Technology provides the management with an option to change their businesses processes in order to improve on efficiency and quality. But it’s only half of the effort that will have things done in a better, faster and easier way. Its maximum benefits are felt when business processes are improved. When incorporated into the business, instant benefits are seen. An example is, through scanning documents or writing an email, business management is able to get in touch with clients and customers instantly, Christensen, C.M. (1999).
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Processes of an organization
A business process model is a flowchart that gives out the workflow within an organization. Beyond speed that is attributed to technology, processing of information is vital. As technology allow for scanning of documents into pdfs, it creates an opportunity to improve the general internal process of that incoming mail. To visualize the different steps of a process, graphical shapes are used. One example of the steps of a process is; what initiates the start or stop of a process; events that take place along the way; decisions made that can change the process path. For example, in a hospital set up when a patient is making his/her first visit, the registration of the patient will involve a set of specialized tasks, Dent, E. & Goldberg, S. (1999).
Business Process Modeling Notation (BPMN) that is emerging from Object Management Group (OMG) is getting the favor of various organizations. It makes use of graphics that are commonly understood as well as familiar to most of the average business users.
The graphics in the process model have different meaning. A circle may represent the start of a process, and boxes may represent tasks or steps within the procedure. A decision point that causes branching in the process flow or a gateway maybe represented by a diamond. Arrows are used to show direction of the flow and a dotted arrow is used to show that a message has been issued out between the parties.
Message flows usually have information or data that is created, read, updated or deleted. BPMN has the advantage of allowing extensions and the representations of other specific data objects. In a hospital set up for example, upon the registration of a patient, the patient database is updated. Organizations have the tendency of using CRUD reports where the initials stand for created, read, updated and deleted respectively, Christensen, C.M. (1999).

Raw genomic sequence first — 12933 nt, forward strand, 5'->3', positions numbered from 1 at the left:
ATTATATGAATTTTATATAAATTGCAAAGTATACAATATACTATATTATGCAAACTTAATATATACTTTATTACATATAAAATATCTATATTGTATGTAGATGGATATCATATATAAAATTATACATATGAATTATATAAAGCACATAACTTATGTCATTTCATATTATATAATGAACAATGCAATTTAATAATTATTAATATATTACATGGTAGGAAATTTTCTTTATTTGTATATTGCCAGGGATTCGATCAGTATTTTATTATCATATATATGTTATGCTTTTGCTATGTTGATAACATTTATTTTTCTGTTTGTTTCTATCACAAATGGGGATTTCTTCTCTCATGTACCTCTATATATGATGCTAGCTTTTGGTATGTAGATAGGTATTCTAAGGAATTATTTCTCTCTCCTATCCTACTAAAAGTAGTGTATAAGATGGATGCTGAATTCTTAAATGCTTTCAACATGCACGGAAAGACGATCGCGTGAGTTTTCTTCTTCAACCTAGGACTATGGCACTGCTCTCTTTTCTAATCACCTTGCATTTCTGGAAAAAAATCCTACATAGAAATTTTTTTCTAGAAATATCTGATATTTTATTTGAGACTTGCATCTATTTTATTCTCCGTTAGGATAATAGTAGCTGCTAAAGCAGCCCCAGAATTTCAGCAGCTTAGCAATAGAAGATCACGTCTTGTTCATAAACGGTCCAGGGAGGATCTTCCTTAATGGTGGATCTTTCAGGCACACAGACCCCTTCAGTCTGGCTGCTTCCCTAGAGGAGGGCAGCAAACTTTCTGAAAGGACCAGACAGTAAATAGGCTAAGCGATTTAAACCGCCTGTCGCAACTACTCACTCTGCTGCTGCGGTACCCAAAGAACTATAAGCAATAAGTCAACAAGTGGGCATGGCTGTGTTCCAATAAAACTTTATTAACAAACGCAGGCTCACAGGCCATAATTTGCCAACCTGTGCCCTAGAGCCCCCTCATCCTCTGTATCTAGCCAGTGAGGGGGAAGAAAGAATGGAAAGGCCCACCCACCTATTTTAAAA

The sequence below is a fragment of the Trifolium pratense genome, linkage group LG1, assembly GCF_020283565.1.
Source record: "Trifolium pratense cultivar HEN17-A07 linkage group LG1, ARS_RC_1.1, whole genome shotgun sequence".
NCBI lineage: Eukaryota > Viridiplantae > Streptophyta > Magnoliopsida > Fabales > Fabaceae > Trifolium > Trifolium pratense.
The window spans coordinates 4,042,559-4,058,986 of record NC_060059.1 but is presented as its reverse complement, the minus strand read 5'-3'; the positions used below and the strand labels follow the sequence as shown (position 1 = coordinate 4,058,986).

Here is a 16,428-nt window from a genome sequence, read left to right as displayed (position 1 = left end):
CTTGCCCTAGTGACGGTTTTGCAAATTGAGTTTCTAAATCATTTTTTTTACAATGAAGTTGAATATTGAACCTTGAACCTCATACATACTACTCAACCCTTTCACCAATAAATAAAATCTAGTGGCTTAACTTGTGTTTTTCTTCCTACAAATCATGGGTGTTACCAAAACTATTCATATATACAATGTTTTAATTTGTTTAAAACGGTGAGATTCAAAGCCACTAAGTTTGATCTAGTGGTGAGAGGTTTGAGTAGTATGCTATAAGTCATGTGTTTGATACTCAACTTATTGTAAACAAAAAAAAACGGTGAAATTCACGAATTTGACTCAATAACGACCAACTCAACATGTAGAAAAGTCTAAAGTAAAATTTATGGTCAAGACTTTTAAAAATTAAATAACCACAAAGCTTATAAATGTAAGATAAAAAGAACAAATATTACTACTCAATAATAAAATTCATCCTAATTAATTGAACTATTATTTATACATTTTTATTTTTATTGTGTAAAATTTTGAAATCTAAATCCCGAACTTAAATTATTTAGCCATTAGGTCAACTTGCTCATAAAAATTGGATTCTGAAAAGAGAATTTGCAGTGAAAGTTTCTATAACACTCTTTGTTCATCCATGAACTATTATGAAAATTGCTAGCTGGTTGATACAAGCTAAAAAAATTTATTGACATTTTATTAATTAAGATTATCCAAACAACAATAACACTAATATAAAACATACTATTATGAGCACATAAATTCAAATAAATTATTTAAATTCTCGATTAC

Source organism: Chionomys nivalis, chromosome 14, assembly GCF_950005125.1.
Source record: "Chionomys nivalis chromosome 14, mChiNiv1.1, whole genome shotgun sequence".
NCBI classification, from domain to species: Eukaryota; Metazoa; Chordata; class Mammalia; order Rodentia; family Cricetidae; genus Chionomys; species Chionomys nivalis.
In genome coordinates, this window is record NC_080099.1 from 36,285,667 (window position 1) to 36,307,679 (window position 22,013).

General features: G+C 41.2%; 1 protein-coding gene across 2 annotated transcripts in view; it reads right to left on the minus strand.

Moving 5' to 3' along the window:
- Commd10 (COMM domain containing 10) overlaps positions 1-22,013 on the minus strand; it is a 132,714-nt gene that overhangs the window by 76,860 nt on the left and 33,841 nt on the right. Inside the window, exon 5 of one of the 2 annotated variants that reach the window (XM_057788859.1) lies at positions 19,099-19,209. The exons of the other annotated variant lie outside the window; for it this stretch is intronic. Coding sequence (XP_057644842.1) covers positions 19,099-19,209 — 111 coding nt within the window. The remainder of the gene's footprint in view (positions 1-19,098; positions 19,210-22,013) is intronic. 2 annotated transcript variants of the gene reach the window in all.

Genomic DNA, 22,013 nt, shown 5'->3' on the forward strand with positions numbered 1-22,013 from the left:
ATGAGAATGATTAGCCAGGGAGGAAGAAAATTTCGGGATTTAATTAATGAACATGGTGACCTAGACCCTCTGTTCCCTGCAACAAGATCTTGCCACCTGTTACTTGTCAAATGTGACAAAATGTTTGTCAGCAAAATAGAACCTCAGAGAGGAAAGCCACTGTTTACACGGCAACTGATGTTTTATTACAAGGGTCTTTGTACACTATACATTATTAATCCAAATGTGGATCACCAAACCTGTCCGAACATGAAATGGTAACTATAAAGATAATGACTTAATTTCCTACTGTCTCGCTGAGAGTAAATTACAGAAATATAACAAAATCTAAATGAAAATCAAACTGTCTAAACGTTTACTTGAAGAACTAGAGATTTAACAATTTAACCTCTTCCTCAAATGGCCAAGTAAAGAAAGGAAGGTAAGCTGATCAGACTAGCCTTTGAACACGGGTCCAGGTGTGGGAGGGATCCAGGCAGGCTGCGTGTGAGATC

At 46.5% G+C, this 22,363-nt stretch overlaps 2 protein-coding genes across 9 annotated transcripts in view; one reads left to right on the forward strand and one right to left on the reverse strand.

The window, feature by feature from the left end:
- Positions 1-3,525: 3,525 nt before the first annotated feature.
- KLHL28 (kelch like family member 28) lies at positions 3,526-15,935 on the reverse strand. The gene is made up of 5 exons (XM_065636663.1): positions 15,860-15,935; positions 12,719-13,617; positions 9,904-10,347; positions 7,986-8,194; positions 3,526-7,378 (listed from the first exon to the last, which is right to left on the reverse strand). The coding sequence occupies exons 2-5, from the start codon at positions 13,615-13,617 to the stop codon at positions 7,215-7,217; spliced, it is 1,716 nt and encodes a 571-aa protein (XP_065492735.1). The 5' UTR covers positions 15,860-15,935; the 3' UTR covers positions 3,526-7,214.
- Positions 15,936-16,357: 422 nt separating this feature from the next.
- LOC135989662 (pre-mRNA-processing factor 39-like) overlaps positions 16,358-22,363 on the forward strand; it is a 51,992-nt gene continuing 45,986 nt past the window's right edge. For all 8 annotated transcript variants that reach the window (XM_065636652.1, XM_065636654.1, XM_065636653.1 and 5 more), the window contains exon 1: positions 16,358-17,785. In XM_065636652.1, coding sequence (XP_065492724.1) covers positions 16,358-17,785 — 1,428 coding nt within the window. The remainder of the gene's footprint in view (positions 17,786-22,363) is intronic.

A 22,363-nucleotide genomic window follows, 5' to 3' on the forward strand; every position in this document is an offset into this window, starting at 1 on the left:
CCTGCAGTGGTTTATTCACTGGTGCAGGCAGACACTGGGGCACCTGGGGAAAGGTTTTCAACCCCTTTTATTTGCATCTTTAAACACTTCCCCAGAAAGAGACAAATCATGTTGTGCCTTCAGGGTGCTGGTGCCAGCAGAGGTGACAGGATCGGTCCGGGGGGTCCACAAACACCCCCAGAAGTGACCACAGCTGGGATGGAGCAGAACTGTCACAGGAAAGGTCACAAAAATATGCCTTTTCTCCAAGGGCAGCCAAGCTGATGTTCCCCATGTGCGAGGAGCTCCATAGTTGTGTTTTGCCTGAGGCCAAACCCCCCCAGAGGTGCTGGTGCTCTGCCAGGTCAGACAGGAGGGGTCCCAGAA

“A picture paints a thousand words” is a common saying that has its truth also in the use of business process model. Multiple constituencies within the organization are able to understand the general workflow by visualizing the graphical representation of the process. Even the process of creating the model itself is intuitive as it gives an analysis and insight on the way that the organization is operating which would not be easily understood without the model. Documentation of organizations affairs in a model makes it far much easier to asses areas that need to be optimized. Some modeling tools have simulation capabilities that provide a process flow visual indicator as well as provide analysis and metrics that are used to determine factors such as where resources need to be added or even removed.
Organizations that use a service-oriented architecture (SOA), business process models can be used to incorporate an orchestration mechanism for web services that run automated processes. It is possible to map BPMN into execution languages such as BPEL (business process execution language, from the OASIS consortium). This lets the model show the real time processes taking place within the organization thus ensuring efficiency, consistency as well as automation of the important workflow, Dent, E. & Goldberg, S. (1999).
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Technology’s role in improving processes
Nearly every technology implemented within the office, creates opportunities that improve business processes and thus increase the users capability to compete effectively in the general market. Soon, the industrial age processes will be obsolete and the businesses that are most competitive will be those that will merge process and technology. New forms of business will be created altogether, Quinn, J.B. (2005).
Technology is appreciated in many aspects within the office. Example is the process of mailing internally. As nearly every organization has to process mail, most of them have developed a sorting and routing internal process. When this mail is composed and set forth in a format such as PDF, it’s usually routed out to team members, customers and to clients. When a mail is received, it’s usually saved in an incoming mail folder, reviewed, scanned and then routed by email. In these instances, specific dates and tasks to be done have to be retrieved from the incoming mail then entered into the task system and into the calendar schedules. Irrespective of whether the incoming mail is electronic like PDF or paper, all these processes have to take place.